Right at the beginning of the PEN conference there are boos and insults, the mood is extremely heated. “I don’t need it – take it or leave it, PEN,” says Yücel – and finally gives up.
The journalist Deniz Yücel has surprisingly resigned as President of the PEN Center Germany. At the same time he announced his departure from the Writers’ Union. “I don’t want to be a figurehead for this bratwurst booth,” said the 48-year-old after the German Press Agency. “The club with the big names is history.” A motion to vote Yücel out of office had been narrowly rejected at the general meeting in Gotha.
Of the 161 valid votes cast, 75 voted against removing the President. The result was extremely close: 73 members had voted for his deselection. The current executive committee, headed by 48-year-old Yücel, was only elected last October and recently made headlines with heated arguments and power struggles. The management style of the top ranks led to major distortions in the ranks of the members, which came to light in Gotha in an extremely heated debate.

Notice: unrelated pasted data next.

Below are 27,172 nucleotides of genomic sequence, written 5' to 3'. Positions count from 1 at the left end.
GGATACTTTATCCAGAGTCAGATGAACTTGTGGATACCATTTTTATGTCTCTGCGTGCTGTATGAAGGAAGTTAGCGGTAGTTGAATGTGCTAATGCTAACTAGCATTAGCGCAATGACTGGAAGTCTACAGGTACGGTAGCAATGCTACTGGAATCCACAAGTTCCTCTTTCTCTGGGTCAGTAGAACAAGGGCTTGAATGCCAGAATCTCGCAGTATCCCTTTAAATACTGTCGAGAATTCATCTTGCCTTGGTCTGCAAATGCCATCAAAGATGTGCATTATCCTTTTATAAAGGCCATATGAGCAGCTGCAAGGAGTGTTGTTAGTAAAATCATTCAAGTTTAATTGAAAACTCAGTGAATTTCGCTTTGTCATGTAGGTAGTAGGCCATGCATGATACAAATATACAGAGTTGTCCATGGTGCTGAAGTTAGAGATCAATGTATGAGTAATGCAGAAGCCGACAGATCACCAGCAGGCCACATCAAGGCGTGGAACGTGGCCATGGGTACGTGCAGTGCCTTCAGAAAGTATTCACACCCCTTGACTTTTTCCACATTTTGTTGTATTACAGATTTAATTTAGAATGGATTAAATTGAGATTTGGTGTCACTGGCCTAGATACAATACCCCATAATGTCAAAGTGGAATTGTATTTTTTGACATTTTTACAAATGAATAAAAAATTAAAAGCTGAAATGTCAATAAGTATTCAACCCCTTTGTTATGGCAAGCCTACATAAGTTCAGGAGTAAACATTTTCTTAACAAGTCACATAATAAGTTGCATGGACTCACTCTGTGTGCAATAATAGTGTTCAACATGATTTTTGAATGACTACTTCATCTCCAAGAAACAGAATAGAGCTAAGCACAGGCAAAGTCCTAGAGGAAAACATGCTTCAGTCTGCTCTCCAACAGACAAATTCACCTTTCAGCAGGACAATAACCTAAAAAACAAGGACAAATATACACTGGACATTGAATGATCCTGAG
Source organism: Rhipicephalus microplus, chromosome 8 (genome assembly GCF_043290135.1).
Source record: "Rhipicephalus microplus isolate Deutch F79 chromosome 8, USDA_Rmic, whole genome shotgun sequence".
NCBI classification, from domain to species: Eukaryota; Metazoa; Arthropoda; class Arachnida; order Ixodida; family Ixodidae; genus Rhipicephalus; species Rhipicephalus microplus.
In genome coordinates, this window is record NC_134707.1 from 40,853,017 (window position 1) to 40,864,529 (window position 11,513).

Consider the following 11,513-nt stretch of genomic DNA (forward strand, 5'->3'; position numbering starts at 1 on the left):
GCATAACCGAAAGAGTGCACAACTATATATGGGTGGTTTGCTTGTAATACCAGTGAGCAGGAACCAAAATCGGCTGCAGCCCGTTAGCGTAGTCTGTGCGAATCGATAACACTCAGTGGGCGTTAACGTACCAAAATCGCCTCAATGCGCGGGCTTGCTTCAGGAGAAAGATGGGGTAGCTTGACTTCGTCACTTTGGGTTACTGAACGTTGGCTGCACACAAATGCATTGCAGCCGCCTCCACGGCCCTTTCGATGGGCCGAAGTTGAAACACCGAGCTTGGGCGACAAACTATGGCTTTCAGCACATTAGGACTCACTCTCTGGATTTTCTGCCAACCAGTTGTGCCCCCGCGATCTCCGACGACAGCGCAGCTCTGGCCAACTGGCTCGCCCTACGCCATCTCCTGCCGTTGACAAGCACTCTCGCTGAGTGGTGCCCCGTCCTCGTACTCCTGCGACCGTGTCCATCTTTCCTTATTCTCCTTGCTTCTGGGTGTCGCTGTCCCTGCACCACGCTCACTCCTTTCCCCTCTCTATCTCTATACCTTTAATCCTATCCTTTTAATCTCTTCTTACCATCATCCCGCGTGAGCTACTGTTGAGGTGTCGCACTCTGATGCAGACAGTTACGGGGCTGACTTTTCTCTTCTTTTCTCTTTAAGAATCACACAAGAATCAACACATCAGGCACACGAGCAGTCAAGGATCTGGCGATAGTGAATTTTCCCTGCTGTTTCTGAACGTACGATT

The conflicts are essentially about insults, allegations of bullying and the tone of conversation. The voting motion against the PEN President was a novelty in the recent history of the association. Yücel said to the quarrels in Gotha: “I don’t need it – take it or leave it, PEN.”
He saw the association well positioned despite the internal dispute. This is also supported by the growing public interest in the writers’ association. The quarrels are not about a generational conflict, emphasized Yücel, who also made it public in Gotha that he had suffered from depression at the beginning of the year. Right from the start of the meeting, Yücel was confronted with boos and insults. According to its report, the Presidency, which wants to bring PEN back up to date, has inherited several latent problems. The smoldering conflicts and tensions would have erupted, if not in this Bureau, then in another.
The journalist, who spent a year in Turkish custody for alleged terrorist propaganda, also admitted to making mistakes. Members had previously expressed concern about the infighting, which was damaging the PEN Center’s image. Cash auditor Klaus Wettig therefore suggested mediation. At the same time, members appealed to return to objectivity. A dismissal of Yücel would have been tantamount to defeat and embarrassment for the entire PEN, supporters of the president said.
According to the PEN Center Germany, it has 770 members and is one of more than 140 writers’ associations worldwide that are united in the international PEN. The three letters stand for the words Poets, Essayists and Novelists.